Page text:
“I now invite all Chinese Catholics to work towards reconciliation,” the pope wrote in a message to Roman Catholics in the world's most populous country.
Saturday's deal has paved the way for rapprochement between the Vatican and the Communist country, despite the fears of some in the persecuted underground Church.
“Some feel doubt and perplexity, while others sense themselves somehow abandoned by the Holy See,” the pope wrote.
“I am aware that this flurry of thoughts and opinions may have caused a certain confusion and prompted different reactions in the hearts of many.”
Shortly after the deal, Francis recognised seven clergy appointed by Beijing, which has not had ties with the Vatican since 1951.
On Wednesday he called on the bishops to publicly reunite with the Vatican.
“Regrettably, as we know, the recent history of the Catholic Church in China has been marked by deep and painful tensions, hurts and divisions, centred especially on the figure of the bishop,” he wrote.
“I ask them to express with concrete and visible gestures their restored unity with the Apostolic See.
'Wounds of the past'
There are an estimated 12 million Catholics in China, divided between a government-run association whose clergy are chosen by the Communist Party and the unofficial church which swears allegiance to the Vatican.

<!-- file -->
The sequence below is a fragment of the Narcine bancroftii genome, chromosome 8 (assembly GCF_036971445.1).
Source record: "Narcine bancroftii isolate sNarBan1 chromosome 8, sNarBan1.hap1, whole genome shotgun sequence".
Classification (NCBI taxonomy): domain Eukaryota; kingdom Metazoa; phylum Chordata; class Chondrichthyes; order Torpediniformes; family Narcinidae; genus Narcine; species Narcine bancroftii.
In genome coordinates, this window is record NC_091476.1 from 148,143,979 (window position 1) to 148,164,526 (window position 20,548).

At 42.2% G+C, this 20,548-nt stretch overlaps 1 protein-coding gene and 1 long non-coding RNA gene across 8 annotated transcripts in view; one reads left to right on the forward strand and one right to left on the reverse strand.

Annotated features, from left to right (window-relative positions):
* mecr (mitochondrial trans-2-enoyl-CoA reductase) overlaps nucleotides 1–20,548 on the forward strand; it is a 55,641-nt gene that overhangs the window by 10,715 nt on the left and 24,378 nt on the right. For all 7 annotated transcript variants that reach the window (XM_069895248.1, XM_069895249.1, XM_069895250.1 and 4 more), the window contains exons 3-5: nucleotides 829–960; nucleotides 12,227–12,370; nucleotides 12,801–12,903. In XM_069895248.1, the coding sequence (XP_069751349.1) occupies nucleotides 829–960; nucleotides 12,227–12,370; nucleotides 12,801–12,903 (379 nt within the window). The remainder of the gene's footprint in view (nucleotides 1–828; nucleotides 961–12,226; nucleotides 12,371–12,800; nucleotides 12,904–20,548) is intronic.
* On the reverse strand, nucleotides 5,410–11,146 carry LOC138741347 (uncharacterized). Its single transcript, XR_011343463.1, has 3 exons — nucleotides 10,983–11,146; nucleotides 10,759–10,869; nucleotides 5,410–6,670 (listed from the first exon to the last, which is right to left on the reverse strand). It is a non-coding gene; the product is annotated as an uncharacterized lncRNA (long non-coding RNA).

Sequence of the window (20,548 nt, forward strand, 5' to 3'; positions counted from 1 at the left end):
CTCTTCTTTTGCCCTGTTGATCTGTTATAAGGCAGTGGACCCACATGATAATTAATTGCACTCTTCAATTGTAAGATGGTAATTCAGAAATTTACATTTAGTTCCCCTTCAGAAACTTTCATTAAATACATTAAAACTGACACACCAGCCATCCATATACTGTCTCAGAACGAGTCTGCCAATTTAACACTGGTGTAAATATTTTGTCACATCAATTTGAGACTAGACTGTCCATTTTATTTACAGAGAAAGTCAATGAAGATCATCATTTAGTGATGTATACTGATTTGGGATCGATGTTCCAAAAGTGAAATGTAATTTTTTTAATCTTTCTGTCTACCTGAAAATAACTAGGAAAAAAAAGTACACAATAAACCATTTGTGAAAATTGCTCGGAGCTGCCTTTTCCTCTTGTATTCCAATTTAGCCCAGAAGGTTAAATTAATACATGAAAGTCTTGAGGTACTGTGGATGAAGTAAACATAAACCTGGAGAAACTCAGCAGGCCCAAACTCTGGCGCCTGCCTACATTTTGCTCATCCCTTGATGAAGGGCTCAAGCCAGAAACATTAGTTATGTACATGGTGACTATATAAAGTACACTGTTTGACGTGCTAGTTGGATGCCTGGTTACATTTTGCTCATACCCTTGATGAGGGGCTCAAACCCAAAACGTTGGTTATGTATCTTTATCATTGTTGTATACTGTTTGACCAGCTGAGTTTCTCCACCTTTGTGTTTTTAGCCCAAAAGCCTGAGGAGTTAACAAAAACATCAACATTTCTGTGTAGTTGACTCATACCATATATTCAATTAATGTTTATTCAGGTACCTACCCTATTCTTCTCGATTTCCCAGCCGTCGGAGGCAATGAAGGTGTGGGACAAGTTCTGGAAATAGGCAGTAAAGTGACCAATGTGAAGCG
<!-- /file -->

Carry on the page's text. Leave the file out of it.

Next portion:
Pope Francis has sought to improve relations with China since he took office in 2013, but previous attempts foundered over Beijing's insistence that the Vatican give up recognition of Taiwan and promise not to interfere in domestic religious issues.
The Holy See is one of only 17 countries that recognise Taiwan, officially known as the Republic of China, instead of having diplomatic ties with Beijing.
“I hope that a new phase can be opened in China, which helps to heal the wounds of the past,” the pope wrote.
The agreement's aim is “to reestablish and preserve the full and visibleunity of the Catholic community in China.”
The deal was signed as churches have been destroyed in some Chinese regions in recent months, and there has been a clampdown on Bible sales.
Crosses have been removed from church tops, printed religious materials and holy items confiscated, and church-run kindergartens closed.
The Vatican cut ties with Beijing two years after the founding of the communist People's Republic.
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Some have warned that China could use the accord to further crack down on Catholic faithful, and Hong Kong's firebrand Cardinal Joseph Zen warned on Wednesday that the Vatican would abandon official ties with Taiwan.
Zen, the former Bishop of Hong Kong, is well-known for his vocal opposition to political suppression and his support for democratic reform.
“The Holy See, the Vatican, is ready to abandon Taiwan,” he told reporters in Hong Kong.
Taiwan officials say the Vatican has assured them the agreement will not affect diplomatic ties as Beijing makes a concerted effort to poach their dwindling allies.
Zen added the deal had also caused “spiritual suffering” in China's underground church.
“They fear that the Holy See is betraying the faith and that they want them to join this betrayal,” he said.
The Chinese Communist Party is officially atheist and religious groups are tightly controlled by the state.